evidence leads, and restrict funds for their malign activities. The Russian people have a right to express
their views peacefully without fear of retribution of any kind, and certainly not with chemical agents.”
NATO countries on September 4 strongly condemned the attack and called on Russia to cooperate with an
OPCW investigation and disclose the Novichok program in full. Russia is a party to the CWC.
The Director General of the OPCW Fernando Arias said on September 3 that under the CWC, “any
poisoning of an individual through the use of a nerve agent is considered a use of chemical weapons.”
The German government has requested technical assistance from the OPCW to help analyze evidence
related to the Navalny case under Article 8 of the CWC. The OPCW outlined its investigations in a
September 17 statement.
The OPCW has investigated other recent cases. It assisted the Malaysian government in its investigation
of the February 2017 use of VX there. OPCW Technical Assistance Visit (TAV) teams also aided Iraqi
security forces’ investigations and confirmed after a June 2017 visit that a non-state actor had used sulfur
mustard blister agent in northern Iraq. At the UK government’s request, the OPCW sent a TAV team to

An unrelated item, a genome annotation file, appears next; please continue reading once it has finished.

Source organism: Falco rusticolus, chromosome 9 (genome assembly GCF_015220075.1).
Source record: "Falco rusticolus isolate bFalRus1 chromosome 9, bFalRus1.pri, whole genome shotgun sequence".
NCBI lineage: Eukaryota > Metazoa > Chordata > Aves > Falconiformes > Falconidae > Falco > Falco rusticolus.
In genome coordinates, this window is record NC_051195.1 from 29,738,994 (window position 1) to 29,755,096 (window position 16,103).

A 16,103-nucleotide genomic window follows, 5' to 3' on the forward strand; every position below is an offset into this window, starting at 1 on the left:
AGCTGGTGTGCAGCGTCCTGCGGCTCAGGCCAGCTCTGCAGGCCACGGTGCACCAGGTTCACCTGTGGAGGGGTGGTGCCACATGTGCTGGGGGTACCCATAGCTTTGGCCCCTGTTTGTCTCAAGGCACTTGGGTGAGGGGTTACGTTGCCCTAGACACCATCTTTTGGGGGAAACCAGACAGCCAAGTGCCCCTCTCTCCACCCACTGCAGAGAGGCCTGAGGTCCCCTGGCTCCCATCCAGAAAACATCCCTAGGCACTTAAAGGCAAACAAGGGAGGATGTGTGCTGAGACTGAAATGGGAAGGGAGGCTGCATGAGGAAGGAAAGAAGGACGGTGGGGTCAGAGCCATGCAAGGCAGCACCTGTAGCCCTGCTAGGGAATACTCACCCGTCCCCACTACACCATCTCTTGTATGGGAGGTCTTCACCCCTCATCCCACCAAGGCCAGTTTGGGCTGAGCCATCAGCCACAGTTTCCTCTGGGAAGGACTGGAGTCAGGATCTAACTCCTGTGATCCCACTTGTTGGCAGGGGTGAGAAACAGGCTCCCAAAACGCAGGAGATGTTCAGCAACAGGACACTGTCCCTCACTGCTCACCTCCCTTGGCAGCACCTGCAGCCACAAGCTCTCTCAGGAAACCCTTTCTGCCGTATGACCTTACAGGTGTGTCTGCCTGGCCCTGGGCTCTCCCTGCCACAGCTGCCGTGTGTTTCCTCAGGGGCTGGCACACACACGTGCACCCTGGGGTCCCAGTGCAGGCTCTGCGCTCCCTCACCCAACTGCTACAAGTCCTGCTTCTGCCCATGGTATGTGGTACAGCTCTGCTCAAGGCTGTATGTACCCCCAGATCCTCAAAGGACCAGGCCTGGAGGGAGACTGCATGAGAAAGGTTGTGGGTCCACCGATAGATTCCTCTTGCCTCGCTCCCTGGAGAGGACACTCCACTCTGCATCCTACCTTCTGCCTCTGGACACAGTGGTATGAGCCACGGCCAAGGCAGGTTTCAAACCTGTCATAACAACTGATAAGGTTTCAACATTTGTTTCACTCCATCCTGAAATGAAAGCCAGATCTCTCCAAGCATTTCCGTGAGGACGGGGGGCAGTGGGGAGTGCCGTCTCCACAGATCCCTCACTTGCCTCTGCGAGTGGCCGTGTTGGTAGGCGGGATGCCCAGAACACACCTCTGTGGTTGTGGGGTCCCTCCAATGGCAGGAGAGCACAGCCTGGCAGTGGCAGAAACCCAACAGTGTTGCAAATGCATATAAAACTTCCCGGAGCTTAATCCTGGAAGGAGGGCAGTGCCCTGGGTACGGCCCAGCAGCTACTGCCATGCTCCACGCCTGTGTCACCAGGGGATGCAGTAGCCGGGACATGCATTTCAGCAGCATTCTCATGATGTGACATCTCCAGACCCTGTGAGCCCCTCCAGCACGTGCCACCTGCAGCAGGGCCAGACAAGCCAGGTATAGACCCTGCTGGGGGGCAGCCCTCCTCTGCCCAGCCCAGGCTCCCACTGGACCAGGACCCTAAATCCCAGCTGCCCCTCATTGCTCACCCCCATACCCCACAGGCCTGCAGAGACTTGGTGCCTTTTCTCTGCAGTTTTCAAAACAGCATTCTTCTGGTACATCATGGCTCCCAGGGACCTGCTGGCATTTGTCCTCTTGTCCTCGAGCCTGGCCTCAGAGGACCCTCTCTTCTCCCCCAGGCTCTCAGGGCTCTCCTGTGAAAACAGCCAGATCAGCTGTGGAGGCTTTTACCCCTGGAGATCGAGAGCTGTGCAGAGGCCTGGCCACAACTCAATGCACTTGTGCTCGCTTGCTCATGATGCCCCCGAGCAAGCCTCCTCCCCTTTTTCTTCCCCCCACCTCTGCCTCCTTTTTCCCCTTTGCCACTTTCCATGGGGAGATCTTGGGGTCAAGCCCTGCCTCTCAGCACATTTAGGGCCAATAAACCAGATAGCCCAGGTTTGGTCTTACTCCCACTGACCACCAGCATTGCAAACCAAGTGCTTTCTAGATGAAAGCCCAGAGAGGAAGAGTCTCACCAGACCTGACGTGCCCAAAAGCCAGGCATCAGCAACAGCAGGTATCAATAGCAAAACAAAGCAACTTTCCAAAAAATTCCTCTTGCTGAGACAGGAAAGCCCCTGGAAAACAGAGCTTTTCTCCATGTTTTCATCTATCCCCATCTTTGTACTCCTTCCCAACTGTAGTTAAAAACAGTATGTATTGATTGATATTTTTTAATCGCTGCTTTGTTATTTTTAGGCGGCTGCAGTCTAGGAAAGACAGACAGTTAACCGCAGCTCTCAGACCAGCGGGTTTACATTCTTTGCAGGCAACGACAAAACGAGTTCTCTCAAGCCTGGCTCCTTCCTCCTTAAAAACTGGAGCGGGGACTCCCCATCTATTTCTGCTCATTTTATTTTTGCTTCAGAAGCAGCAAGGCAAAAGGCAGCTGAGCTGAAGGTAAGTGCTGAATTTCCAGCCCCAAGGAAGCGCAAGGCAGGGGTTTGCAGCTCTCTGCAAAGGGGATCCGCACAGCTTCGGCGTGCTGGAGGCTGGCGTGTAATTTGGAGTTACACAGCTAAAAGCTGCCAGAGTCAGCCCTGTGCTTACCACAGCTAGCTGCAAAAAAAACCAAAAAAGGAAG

assist with the 2018 investigation of the Skripal poisoning in Salisbury. A second OPCW TAV returned
when two other UK citizens, one deceased, were contaminated by the nerve agent. OPCW inspectors
concurred with the UK technical analysis of Novichok use in Salisbury. The OPCW has sent multiple
investigatory teams to Syria: a Declaration Assessment Team (DAT), to verify Syrian government
compliance with the CWC; a Fact-Finding Mission (FFM), tasked with confirming reported incidents of
CW use; a UNSC-authorized Joint Investigative Mechanism until 2017; and the OPCW Investigation and
Identification Team (IIT) established in 2018.
Recent CW use by Syria, North Korea, and Russia has triggered U.S. sanctions under the Chemical and
Biological Weapons Control and Warfare Elimination Act of 1991 (CBW Act), which requires a
determination of use. Members of Congress requested such an investigation into the Navalny poisoning in
a September 3 letter. The U.S. State Department determined that North Korea’s government ordered the
VX attack in 2017 in Malaysia. The U.S. also concurred with the UK that Russia was responsible for the
Salisbury attack in violation of the CWC in 2018. Sanctions under the CBW Act were imposed on Russia,
but waivers were invoked by the Trump Administration. Some argue that lack of accountability for such
incidents undermine the international norm against chemical weapons.
Congress may wish to consider how best to respond to the use of chemical weapons, including how future
use could be deterred, and whether U.S. forces are adequately protected. Congress may consider whether
the OPCW has adequate resources for investigations, and examine efforts to curb proliferation of CW-
related material and technology, such as interdictions, international sanctions, and export-control
assistance programs.

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Author Information

Mary Beth D. Nikitin

Specialist in Nonproliferation